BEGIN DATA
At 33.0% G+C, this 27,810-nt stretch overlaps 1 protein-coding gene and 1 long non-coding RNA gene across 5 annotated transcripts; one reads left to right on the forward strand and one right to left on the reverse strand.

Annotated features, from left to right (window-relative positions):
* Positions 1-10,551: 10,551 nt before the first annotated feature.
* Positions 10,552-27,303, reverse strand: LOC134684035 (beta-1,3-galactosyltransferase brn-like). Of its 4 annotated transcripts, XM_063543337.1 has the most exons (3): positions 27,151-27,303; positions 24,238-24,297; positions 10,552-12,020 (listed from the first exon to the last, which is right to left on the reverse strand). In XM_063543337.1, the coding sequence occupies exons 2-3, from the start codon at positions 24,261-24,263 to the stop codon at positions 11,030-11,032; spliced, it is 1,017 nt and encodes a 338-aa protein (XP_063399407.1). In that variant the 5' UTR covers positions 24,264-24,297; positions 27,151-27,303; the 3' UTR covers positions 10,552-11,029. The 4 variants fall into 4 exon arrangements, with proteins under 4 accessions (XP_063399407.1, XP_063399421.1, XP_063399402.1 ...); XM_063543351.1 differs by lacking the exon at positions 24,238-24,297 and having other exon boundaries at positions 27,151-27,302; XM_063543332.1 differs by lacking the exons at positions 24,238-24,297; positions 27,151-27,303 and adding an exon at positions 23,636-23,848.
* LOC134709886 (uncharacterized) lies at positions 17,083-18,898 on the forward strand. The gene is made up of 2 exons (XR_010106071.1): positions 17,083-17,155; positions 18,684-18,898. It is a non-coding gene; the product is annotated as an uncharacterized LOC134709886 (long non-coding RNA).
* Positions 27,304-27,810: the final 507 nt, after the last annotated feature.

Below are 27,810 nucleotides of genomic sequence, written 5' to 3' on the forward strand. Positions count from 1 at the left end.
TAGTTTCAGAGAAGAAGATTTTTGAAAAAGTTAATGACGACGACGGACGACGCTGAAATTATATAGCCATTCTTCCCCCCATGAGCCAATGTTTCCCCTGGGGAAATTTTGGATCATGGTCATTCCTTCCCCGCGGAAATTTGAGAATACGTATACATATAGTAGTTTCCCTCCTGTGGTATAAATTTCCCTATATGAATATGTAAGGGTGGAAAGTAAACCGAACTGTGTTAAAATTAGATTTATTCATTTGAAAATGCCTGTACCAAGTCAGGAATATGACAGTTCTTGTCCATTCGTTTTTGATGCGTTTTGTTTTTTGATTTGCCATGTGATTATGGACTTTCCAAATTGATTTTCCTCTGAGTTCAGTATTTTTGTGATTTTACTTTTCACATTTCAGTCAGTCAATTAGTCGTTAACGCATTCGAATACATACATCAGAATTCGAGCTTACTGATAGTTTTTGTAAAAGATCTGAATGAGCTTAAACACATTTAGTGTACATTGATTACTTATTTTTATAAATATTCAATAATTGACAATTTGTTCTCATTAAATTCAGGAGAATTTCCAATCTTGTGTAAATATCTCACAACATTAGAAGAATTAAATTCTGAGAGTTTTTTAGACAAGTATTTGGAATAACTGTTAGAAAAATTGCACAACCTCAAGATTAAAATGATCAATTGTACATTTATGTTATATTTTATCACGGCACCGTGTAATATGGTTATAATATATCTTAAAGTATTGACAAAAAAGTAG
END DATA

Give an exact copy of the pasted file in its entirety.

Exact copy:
At 33.0% G+C, this 27,810-nt stretch overlaps 1 protein-coding gene and 1 long non-coding RNA gene across 5 annotated transcripts; one reads left to right on the forward strand and one right to left on the reverse strand.

Annotated features, from left to right (window-relative positions):
* Positions 1-10,551: 10,551 nt before the first annotated feature.
* Positions 10,552-27,303, reverse strand: LOC134684035 (beta-1,3-galactosyltransferase brn-like). Of its 4 annotated transcripts, XM_063543337.1 has the most exons (3): positions 27,151-27,303; positions 24,238-24,297; positions 10,552-12,020 (listed from the first exon to the last, which is right to left on the reverse strand). In XM_063543337.1, the coding sequence occupies exons 2-3, from the start codon at positions 24,261-24,263 to the stop codon at positions 11,030-11,032; spliced, it is 1,017 nt and encodes a 338-aa protein (XP_063399407.1). In that variant the 5' UTR covers positions 24,264-24,297; positions 27,151-27,303; the 3' UTR covers positions 10,552-11,029. The 4 variants fall into 4 exon arrangements, with proteins under 4 accessions (XP_063399407.1, XP_063399421.1, XP_063399402.1 ...); XM_063543351.1 differs by lacking the exon at positions 24,238-24,297 and having other exon boundaries at positions 27,151-27,302; XM_063543332.1 differs by lacking the exons at positions 24,238-24,297; positions 27,151-27,303 and adding an exon at positions 23,636-23,848.
* LOC134709886 (uncharacterized) lies at positions 17,083-18,898 on the forward strand. The gene is made up of 2 exons (XR_010106071.1): positions 17,083-17,155; positions 18,684-18,898. It is a non-coding gene; the product is annotated as an uncharacterized LOC134709886 (long non-coding RNA).
* Positions 27,304-27,810: the final 507 nt, after the last annotated feature.

Below are 27,810 nucleotides of genomic sequence, written 5' to 3' on the forward strand. Positions count from 1 at the left end.
TAGTTTCAGAGAAGAAGATTTTTGAAAAAGTTAATGACGACGACGGACGACGCTGAAATTATATAGCCATTCTTCCCCCCATGAGCCAATGTTTCCCCTGGGGAAATTTTGGATCATGGTCATTCCTTCCCCGCGGAAATTTGAGAATACGTATACATATAGTAGTTTCCCTCCTGTGGTATAAATTTCCCTATATGAATATGTAAGGGTGGAAAGTAAACCGAACTGTGTTAAAATTAGATTTATTCATTTGAAAATGCCTGTACCAAGTCAGGAATATGACAGTTCTTGTCCATTCGTTTTTGATGCGTTTTGTTTTTTGATTTGCCATGTGATTATGGACTTTCCAAATTGATTTTCCTCTGAGTTCAGTATTTTTGTGATTTTACTTTTCACATTTCAGTCAGTCAATTAGTCGTTAACGCATTCGAATACATACATCAGAATTCGAGCTTACTGATAGTTTTTGTAAAAGATCTGAATGAGCTTAAACACATTTAGTGTACATTGATTACTTATTTTTATAAATATTCAATAATTGACAATTTGTTCTCATTAAATTCAGGAGAATTTCCAATCTTGTGTAAATATCTCACAACATTAGAAGAATTAAATTCTGAGAGTTTTTTAGACAAGTATTTGGAATAACTGTTAGAAAAATTGCACAACCTCAAGATTAAAATGATCAATTGTACATTTATGTTATATTTTATCACGGCACCGTGTAATATGGTTATAATATATCTTAAAGTATTGACAAAAAAGTAG